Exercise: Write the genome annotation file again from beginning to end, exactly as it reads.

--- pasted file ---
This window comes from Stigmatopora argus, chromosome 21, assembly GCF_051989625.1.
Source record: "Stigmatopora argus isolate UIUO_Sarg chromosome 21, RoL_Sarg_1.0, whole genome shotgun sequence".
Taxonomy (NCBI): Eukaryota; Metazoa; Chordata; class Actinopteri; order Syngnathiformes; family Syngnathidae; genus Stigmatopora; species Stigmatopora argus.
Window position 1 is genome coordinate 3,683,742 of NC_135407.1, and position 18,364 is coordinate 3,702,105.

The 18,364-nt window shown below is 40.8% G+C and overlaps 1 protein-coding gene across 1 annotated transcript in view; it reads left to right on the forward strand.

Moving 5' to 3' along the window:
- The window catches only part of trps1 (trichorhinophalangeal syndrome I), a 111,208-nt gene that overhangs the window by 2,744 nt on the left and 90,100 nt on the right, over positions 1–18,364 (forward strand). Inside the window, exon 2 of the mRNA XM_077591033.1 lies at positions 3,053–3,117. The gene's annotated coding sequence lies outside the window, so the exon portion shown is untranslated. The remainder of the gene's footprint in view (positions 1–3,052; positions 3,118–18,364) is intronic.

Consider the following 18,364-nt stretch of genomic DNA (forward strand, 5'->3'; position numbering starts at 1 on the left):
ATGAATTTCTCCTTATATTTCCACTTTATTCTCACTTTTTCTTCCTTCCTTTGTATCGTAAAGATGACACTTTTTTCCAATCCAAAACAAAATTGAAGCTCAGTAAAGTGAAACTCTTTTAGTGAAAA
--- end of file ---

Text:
This window comes from Stigmatopora argus, chromosome 21, assembly GCF_051989625.1.
Source record: "Stigmatopora argus isolate UIUO_Sarg chromosome 21, RoL_Sarg_1.0, whole genome shotgun sequence".
Taxonomy (NCBI): Eukaryota; Metazoa; Chordata; class Actinopteri; order Syngnathiformes; family Syngnathidae; genus Stigmatopora; species Stigmatopora argus.
Window position 1 is genome coordinate 3,683,742 of NC_135407.1, and position 18,364 is coordinate 3,702,105.

The 18,364-nt window shown below is 40.8% G+C and overlaps 1 protein-coding gene across 1 annotated transcript in view; it reads left to right on the forward strand.

Moving 5' to 3' along the window:
- The window catches only part of trps1 (trichorhinophalangeal syndrome I), a 111,208-nt gene that overhangs the window by 2,744 nt on the left and 90,100 nt on the right, over positions 1–18,364 (forward strand). Inside the window, exon 2 of the mRNA XM_077591033.1 lies at positions 3,053–3,117. The gene's annotated coding sequence lies outside the window, so the exon portion shown is untranslated. The remainder of the gene's footprint in view (positions 1–3,052; positions 3,118–18,364) is intronic.

Consider the following 18,364-nt stretch of genomic DNA (forward strand, 5'->3'; position numbering starts at 1 on the left):
ATGAATTTCTCCTTATATTTCCACTTTATTCTCACTTTTTCTTCCTTCCTTTGTATCGTAAAGATGACACTTTTTTCCAATCCAAAACAAAATTGAAGCTCAGTAAAGTGAAACTCTTTTAGTGAAAA